How new push to change constitution echoes the flopped BBI initiative

Kuria East MP Marwa Kitayama. [File, Standard]

Kesses MP Julius Rutto said the country was "facing a challenge" with the Constitution and that debate on whether or not the three offices should be created should be decided in a referendum.

"On the majority side, we came in promising not to expand the government. So we need to listen and take time on this and understand the petitioner. What point is he trying to drive home?" Mr Rutto said.

Mr Okul also seeks to alter the order of precedence observed in the National Assembly to that of Speaker, prime minister, and leader of opposition.

The creation of the PM post was also contained in the BBI proposals as part of efforts to expand the Executive and address the winner-take-all issue.

Mr Ogolla has drafted a Bill seeking to bar a deputy president from contesting for the presidency immediately after serving two terms.

The Constitution of Kenya 2010 (Amendment) Bill, 2022, is also pushing for creation of the post of opposition leader in the National Assembly.

The position will be held by the presidential candidate who comes second in a General Election, and whose political party or coalition of parties has at least 25 per cent of elected members.

The proposal is part of efforts to entrench the status of the opposition in law.

Under the banner "Operation Linda Ugatuzi", the new Bill seeks to alter the structure of the Executive, devolved units as well as strengthening the Independent Electoral and Boundaries Commission.

Although Mr Ogolla claims the opposition has no hand in his initiative, some components of the Bill have borrowed snippets from the flopped BBI.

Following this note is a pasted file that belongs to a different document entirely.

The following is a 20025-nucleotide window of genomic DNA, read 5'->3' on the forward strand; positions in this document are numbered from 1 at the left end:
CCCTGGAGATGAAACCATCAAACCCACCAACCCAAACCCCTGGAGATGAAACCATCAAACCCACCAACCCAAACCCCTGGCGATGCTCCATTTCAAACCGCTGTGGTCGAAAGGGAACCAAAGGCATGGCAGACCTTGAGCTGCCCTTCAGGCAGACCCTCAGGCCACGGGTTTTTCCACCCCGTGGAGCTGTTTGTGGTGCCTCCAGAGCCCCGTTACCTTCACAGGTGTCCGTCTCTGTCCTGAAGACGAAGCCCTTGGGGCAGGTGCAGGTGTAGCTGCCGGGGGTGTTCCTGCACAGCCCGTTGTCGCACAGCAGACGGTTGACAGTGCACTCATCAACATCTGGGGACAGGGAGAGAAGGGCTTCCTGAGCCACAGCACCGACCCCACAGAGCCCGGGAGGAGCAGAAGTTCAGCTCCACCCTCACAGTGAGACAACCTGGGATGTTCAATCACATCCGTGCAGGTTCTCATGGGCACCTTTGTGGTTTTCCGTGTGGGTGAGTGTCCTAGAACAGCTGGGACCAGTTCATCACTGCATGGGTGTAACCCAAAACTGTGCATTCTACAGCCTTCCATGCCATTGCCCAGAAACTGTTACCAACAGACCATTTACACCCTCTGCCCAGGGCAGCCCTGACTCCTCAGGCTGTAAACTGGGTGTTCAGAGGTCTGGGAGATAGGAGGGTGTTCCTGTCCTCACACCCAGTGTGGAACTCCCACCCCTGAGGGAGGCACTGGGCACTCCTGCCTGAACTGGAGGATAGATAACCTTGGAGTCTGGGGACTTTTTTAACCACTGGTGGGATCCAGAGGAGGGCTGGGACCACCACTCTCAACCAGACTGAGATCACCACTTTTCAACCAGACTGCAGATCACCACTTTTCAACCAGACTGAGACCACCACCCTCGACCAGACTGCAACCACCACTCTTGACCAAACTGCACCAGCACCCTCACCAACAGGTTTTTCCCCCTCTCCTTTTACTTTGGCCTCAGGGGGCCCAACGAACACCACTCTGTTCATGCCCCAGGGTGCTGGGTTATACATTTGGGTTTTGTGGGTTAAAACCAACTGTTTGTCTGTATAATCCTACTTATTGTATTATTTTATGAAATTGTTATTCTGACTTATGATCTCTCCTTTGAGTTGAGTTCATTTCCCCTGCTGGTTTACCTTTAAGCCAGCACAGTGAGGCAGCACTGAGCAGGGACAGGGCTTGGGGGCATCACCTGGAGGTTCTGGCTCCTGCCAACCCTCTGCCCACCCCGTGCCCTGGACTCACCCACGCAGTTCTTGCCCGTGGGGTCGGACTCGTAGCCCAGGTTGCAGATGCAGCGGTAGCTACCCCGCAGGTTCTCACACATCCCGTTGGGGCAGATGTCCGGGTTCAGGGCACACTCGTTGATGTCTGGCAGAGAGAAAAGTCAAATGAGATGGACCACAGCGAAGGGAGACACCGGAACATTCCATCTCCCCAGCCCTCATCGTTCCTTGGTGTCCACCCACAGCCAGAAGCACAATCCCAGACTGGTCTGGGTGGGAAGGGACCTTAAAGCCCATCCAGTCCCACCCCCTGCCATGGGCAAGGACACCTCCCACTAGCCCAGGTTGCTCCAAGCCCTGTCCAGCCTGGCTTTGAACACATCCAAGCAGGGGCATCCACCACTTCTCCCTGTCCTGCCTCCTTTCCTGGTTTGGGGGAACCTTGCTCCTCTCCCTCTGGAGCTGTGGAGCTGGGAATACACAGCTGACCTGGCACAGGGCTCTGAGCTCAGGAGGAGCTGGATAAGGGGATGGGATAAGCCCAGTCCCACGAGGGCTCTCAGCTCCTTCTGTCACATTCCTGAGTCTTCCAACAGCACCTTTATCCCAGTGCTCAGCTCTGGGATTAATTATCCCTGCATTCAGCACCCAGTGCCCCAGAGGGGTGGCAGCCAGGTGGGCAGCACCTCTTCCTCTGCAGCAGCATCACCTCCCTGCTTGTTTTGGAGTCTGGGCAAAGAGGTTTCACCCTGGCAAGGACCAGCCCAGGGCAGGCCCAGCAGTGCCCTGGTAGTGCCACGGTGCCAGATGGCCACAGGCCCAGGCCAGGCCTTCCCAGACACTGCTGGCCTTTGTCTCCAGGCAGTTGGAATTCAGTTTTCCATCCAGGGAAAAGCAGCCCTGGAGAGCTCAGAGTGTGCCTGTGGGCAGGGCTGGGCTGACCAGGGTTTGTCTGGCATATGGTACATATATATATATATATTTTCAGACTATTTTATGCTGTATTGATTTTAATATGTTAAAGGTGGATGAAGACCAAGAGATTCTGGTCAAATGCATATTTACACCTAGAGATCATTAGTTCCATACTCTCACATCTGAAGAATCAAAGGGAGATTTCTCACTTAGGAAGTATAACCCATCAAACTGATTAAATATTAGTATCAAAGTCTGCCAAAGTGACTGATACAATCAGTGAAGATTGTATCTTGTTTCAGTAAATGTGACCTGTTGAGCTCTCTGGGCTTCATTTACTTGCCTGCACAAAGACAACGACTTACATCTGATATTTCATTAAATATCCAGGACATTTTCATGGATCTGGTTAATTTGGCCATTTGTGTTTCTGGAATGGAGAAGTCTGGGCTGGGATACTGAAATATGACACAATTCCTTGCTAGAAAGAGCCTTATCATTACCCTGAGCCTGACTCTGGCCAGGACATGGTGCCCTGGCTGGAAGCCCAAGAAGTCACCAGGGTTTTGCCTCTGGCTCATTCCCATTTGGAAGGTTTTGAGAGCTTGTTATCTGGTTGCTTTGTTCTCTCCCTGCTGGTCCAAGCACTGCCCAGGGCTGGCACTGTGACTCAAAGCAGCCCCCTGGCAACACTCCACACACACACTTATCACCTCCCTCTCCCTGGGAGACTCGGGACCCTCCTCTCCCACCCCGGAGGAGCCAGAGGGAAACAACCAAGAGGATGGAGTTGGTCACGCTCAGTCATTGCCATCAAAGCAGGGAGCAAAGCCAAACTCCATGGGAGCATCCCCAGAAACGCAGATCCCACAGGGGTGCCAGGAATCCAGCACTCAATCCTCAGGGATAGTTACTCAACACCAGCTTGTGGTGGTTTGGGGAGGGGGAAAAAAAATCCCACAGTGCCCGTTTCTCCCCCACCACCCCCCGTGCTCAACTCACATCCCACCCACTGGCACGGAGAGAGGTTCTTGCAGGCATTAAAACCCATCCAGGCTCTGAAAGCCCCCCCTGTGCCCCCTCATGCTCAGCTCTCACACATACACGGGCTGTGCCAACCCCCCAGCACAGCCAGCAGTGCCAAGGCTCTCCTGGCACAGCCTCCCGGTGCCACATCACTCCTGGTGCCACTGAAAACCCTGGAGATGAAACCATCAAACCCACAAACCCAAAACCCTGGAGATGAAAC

"The window for reviewing the Constitution is already up and it is important to look at some issues through a popular initiative," he said.

But observers believe these new initiatives face a tough task becoming reality.

Fafi MP Salah Yakub. [Jonah Onyango, Standard]

Violate the law

Waikwa Wanyoike, a constitutional lawyer and a political commentator, told The Standard that some of the proposed amendments violate the law.

"Most of the attempts that have been made to change the Constitution are not aimed at strengthening the Constitution because they are only targeting self-serving interests," he said.

According to the analyst, the attempts are politically driven aimed at controlling and capturing power, and stand little chance of success because of how they are drafted.

"The proposals to bar parties from nominating a governor and a senator in the same county, for instance, violate the spirit of multi-party democracy," said Mr Wanyoike.

Clifford Otieno, another constitutional lawyer, however, says that some of the proposals deserve consideration because they seek to strengthen governance.

"The proposal to bar deputy presidents from succeeding their bosses immediately after serving two terms can help improve service delivery. You will find that deputy presidents are more preoccupied with planning how to succeed their bosses," said Mr Otieno.

The analysts believe the proposals must be put to the test in a referendum due to the rigidity of the Constitution, which means they will follow the BBI path and not the parliamentary route.